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Sewing For–and With–Children

Pattern Making for Kids' Clothes by Carla Hegeman Crim (Barron's Educational Series, 2014)

One low-pressure, fun way for a beginning sewer to boost his or her skills is to sew for children. Here’s why:

• The fabrics typically used for children’s clothing–cotton, cotton blends, stable wovens, and sturdy knits–are easy to work with.

• Sizing isn’t a big problem. Children’s clothes aren’t usually very fitted, and children’s bodies are not curvy. Stretch fabrics and elastic waistbands solve many fit issues easily.

• Children’s clothes can be as uncomplicated as you like. Cute pullover tops and dresses, stretchy leggings, elastic-waist skirts, basic T-shirts, etc., make it possible to create wearable clothes that don’t require expertise for inserting a zipper or making buttonholes.

• Creativity and collaboration are encouraged! Play with color, pattern, and embellishment. Take cues from the child who will wear the garment–he or she is likely to have some great ideas for fabric choices and surface design.

Below are some resources for starting this sewing adventure.

Sewing FOR kids:

Pattern Making for Kids’ Clothes  by Carla Hegeman Crim (Barron’s Educational Series, 2014)

This book is an excellent learning tool for home sewers who want to craft original garments. It includes links to downloadable pattern templates, and explains how to use them design a range of pieces for boys and girls, in sizes 3 to 12.

Happy Homemade: Sew Chic Kids by Ruriko Yamada (Tuttle Publishing, 2013)

We love these Japanese sewing books for their adorable style and clever instructions. This volume contains paper patterns, sizes 2 through 8, for tops, dresses, skirts, shirts, pants, and shorts. The directions are illustrated but don’t include the typical step-by-step text American patterns have, so it’s helpful to have a little sewing experience before tackling these.


Wild Things to Sew and Wear by Molly Goodall (St. Martin’s Griffin, 2014) 

This book focuses on garments and accessories with animal themes. Coats, jackets, vests, dresses, capes, and especially some fantastic hats have loads of character and individuality. The patterns are supplied on a CD, so you can print what you want in the size you need. Some of the items would be perfect as part of a homemade Halloween costume for the little critter in your life.


Boutique Casual for Boys and Girls  by Sue Kim (C&T Publishing, 2014)

Darling dresses, skirts, tops, pants, and jackets for toddlers to size 5. The author includes patterns for all the garments, and the instructions are well illustrated with color photographs.

Oliver + S Building Block Dress: A Sewing Pattern Alteration Guide by Liesl Gibson (Liesl and Co., 2016)

This book, due out in October, includes a basic dress pattern, sizes 6 months to 12 years, and instructions for creating many styles from it. Although the patternmaking information is geared to this pattern, it offers methods that can be used on different patterns for children and adults. This is an excellent introduction to sewing and design, and the garments shown are cute, classic, and colorful.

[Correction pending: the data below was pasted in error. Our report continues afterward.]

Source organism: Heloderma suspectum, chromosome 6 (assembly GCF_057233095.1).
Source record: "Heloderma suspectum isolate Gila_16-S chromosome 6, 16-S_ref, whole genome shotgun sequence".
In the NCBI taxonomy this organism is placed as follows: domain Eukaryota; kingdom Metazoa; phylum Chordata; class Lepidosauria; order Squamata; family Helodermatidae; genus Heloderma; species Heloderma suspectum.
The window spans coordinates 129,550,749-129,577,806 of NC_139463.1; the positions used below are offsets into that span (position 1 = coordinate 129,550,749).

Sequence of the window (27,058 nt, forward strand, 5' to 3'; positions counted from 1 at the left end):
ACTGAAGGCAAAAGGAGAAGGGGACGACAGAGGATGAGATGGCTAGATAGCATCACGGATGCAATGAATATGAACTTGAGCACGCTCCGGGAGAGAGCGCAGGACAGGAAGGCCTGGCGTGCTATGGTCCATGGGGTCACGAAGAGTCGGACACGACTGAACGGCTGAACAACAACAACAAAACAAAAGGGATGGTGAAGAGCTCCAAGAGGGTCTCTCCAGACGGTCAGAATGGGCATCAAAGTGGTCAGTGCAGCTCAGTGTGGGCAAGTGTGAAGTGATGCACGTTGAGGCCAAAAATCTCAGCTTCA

Sewing WITH Kids:

Sew in Style: Make Your Own Doll Clothes by Erin Hentzel (C&T Publishing, 2014)

Doll clothes were what got me started sewing many years ago, and they’re still a great way to learn the basics of garment construction. This book provides patterns for clothes to fit 18-inch dolls. If you’ve ever purchased clothes for these dolls, you know they often cost more than a child’s clothes. Sewing your own makes it possible to have a big wardrobe at very little expense. You can even make matching outfits for the doll and her owner. Chapter 1 teaches fundamental skills; the rest of the book is devoted to 22 garments and accessories.


Make Creatures with Felt Mistress by Louise Evans (Laurence King Publishing, 2016)

To be honest, this book is more for adults than for children, as the amazing felt creature projects can be complex. But the results are so imaginative and inspiring, an enterprising kid could make some of them, or create simplified versions. The patterns are included with the book, along with general sewing information for working with felt, fur, and the assorted notions needed to make faces and to attach limbs. Loads of playful fun can be had with this book as a jumping-off point.

Now I Can Sew by Sian Hamilton (GMC Publications, 2016)

For creative kids who aren’t ready for the sewing machine, this book offers a bunch of projects that are useful, wearable, decorative, or ingeniously playable. Tip: Many of the items in this book would be wonderful “I made it myself” presents for children to give friends, family, or teachers.

Li’l Purse pattern for beginners: ages 6 & up (Bluefig)

Bluefig.net sells charming kits for ages 6 and up, to teach basic sewing skills. Precut fabric, instructions, and embellishments are included in each kit.

Do you sew for children? Do you have children who sew? Are you planning to teach kids to sew? Let us know in the Comments section below!


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